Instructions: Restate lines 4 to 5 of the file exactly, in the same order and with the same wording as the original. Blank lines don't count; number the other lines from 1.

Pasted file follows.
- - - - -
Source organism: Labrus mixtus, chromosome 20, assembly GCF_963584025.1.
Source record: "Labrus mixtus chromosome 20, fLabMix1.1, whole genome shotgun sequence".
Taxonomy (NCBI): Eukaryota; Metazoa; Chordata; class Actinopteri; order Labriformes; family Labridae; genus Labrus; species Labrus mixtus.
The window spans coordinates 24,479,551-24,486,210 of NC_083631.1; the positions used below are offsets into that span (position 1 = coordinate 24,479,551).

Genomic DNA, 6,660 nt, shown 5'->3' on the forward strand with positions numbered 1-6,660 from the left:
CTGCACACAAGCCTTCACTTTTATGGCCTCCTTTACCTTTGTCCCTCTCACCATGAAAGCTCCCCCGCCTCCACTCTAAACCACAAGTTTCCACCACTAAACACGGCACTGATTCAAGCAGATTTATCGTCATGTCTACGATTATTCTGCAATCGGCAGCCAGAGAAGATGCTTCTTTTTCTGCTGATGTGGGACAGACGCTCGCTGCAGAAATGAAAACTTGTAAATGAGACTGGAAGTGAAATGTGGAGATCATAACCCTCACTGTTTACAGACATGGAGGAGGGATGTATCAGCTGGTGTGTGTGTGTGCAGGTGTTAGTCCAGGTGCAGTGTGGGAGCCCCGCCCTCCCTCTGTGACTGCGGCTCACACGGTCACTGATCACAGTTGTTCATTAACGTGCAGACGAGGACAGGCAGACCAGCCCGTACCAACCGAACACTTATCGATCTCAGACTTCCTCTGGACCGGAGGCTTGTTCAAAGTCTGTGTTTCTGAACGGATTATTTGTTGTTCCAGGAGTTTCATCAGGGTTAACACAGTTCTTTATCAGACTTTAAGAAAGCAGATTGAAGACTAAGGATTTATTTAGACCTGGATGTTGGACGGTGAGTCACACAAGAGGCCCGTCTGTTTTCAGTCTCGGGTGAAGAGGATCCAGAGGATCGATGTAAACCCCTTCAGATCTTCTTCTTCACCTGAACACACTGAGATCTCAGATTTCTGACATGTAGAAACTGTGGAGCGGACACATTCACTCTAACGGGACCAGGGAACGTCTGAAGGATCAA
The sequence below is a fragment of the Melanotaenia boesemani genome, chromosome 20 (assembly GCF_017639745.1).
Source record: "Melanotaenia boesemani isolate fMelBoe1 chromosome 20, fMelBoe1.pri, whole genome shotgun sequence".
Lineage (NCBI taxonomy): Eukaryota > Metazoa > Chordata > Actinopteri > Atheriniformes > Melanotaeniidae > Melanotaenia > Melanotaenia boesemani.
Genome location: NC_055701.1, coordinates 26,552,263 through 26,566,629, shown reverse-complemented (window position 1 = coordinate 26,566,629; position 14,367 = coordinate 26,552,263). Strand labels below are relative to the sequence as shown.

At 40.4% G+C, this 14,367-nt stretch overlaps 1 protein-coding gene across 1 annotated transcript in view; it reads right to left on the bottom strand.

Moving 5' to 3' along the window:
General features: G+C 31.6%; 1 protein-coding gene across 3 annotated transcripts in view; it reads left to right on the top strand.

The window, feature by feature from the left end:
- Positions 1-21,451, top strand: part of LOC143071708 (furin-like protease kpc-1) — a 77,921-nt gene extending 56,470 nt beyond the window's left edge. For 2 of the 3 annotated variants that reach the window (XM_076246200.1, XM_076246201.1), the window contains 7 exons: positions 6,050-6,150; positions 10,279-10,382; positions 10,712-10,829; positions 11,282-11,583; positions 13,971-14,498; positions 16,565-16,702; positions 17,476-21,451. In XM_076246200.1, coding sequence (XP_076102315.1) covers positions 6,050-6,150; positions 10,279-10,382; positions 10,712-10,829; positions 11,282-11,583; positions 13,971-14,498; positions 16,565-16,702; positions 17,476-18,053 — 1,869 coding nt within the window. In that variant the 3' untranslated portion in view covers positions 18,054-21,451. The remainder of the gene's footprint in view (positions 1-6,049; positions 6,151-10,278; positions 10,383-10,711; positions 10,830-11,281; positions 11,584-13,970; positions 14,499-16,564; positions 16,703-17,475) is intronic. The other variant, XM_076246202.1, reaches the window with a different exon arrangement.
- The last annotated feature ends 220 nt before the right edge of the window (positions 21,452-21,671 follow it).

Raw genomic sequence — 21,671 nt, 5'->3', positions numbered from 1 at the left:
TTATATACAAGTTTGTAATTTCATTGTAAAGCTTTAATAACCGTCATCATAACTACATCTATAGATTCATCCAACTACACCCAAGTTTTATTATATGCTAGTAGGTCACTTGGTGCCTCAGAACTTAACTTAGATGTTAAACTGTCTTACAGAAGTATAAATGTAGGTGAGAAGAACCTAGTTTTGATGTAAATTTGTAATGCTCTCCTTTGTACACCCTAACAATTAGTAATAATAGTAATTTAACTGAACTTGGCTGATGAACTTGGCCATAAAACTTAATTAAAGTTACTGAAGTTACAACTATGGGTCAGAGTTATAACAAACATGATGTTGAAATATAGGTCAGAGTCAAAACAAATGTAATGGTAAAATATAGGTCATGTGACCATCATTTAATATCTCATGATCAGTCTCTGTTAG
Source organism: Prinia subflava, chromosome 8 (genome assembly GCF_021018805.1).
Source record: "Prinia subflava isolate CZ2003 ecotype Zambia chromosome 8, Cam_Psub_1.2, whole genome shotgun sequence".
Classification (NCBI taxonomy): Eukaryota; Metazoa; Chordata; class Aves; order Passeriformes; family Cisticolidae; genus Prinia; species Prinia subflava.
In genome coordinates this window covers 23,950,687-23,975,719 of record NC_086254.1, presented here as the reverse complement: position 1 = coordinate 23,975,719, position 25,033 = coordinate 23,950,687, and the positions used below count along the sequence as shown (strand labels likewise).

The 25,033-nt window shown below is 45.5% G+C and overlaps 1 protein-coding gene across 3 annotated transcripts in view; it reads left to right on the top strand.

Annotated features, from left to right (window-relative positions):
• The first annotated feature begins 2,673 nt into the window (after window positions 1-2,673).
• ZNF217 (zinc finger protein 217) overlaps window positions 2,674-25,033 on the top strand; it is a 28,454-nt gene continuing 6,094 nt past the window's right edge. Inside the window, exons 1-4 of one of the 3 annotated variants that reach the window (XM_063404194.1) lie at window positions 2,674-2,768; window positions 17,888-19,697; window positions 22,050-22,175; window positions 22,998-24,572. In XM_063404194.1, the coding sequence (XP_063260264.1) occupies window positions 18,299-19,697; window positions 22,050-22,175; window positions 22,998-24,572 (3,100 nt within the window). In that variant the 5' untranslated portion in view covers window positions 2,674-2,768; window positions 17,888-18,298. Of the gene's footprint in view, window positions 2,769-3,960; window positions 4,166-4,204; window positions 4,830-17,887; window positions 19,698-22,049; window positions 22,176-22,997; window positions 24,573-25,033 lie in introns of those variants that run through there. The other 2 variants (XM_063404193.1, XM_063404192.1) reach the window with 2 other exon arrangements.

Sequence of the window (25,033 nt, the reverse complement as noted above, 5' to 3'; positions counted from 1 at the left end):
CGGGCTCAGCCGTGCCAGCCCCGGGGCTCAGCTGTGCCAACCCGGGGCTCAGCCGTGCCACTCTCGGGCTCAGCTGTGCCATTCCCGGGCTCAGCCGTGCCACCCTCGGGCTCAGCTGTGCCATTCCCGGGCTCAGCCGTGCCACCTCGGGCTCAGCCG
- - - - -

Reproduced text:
The window spans coordinates 24,479,551-24,486,210 of NC_083631.1; the positions used below are offsets into that span (position 1 = coordinate 24,479,551).

Genomic DNA, 6,660 nt, shown 5'->3' on the forward strand with positions numbered 1-6,660 from the left: